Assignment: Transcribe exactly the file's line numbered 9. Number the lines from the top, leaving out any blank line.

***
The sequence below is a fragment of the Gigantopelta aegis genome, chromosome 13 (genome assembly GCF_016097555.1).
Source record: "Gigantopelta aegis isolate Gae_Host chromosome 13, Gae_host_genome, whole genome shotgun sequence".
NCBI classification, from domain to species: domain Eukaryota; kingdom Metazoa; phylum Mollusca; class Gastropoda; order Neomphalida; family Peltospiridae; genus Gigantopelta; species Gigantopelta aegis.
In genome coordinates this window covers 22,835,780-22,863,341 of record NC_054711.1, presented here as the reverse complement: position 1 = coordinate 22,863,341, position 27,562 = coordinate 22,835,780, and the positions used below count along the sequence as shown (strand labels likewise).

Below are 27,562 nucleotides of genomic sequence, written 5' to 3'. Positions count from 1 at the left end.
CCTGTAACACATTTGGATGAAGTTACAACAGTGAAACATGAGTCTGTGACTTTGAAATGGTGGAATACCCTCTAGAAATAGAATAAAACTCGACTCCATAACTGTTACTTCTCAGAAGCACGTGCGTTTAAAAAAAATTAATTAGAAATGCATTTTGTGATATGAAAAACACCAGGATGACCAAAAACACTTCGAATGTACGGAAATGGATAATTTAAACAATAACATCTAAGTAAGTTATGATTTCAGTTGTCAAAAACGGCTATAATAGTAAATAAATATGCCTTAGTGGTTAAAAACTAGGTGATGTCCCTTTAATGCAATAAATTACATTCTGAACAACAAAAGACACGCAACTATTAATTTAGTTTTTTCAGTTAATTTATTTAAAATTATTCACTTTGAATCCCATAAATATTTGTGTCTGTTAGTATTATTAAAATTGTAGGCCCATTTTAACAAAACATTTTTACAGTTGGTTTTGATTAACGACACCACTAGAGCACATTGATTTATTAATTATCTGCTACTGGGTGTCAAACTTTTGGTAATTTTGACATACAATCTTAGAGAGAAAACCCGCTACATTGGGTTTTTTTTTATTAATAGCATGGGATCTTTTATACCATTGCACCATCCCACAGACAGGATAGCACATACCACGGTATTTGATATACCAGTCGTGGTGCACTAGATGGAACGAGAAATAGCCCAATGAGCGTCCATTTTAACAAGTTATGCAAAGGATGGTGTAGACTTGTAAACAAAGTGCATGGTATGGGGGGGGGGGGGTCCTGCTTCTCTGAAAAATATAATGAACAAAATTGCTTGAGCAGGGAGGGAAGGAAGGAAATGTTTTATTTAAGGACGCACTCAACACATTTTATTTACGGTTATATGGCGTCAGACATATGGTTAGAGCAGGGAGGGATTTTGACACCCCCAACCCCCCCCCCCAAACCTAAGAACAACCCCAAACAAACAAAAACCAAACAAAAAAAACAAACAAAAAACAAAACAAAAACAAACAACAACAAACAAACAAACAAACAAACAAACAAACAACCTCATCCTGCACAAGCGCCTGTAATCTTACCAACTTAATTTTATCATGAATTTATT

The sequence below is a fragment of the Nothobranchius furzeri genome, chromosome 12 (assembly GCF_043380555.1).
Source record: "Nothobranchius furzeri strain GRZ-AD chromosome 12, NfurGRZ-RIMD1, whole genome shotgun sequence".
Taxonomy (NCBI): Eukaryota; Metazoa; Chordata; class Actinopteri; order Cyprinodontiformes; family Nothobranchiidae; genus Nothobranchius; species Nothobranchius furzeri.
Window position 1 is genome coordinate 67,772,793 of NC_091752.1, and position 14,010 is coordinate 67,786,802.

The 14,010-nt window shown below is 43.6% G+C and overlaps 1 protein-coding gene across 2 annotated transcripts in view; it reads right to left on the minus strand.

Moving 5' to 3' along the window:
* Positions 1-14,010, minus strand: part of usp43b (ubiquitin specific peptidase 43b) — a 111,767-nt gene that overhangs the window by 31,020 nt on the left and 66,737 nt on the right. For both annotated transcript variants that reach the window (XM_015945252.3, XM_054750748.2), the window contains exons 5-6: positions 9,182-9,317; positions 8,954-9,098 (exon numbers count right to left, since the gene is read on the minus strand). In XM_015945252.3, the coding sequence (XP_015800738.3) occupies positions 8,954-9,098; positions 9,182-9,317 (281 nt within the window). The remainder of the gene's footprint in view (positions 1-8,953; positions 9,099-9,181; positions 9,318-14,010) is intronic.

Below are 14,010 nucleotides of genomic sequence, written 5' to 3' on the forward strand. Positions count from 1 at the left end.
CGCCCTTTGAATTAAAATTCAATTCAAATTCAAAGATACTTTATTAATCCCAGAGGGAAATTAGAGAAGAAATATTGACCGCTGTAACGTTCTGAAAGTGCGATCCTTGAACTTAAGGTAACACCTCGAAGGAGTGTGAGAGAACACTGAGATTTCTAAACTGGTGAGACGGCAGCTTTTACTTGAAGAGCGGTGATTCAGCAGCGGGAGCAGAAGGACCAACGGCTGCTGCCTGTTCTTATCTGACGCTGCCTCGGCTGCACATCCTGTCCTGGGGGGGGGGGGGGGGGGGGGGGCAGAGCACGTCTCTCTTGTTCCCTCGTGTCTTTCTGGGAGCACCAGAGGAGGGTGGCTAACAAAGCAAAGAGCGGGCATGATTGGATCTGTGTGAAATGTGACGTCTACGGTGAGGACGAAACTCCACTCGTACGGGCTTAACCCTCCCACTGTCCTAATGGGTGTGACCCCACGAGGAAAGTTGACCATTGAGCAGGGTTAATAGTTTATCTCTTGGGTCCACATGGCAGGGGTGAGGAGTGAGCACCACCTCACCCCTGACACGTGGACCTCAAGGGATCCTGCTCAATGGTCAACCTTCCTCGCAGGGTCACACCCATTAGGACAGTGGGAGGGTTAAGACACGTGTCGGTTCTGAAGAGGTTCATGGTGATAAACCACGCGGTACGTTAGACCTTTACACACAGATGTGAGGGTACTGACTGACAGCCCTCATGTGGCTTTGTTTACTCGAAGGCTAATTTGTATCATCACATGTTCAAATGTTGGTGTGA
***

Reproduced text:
Taxonomy (NCBI): Eukaryota; Metazoa; Chordata; class Actinopteri; order Cyprinodontiformes; family Nothobranchiidae; genus Nothobranchius; species Nothobranchius furzeri.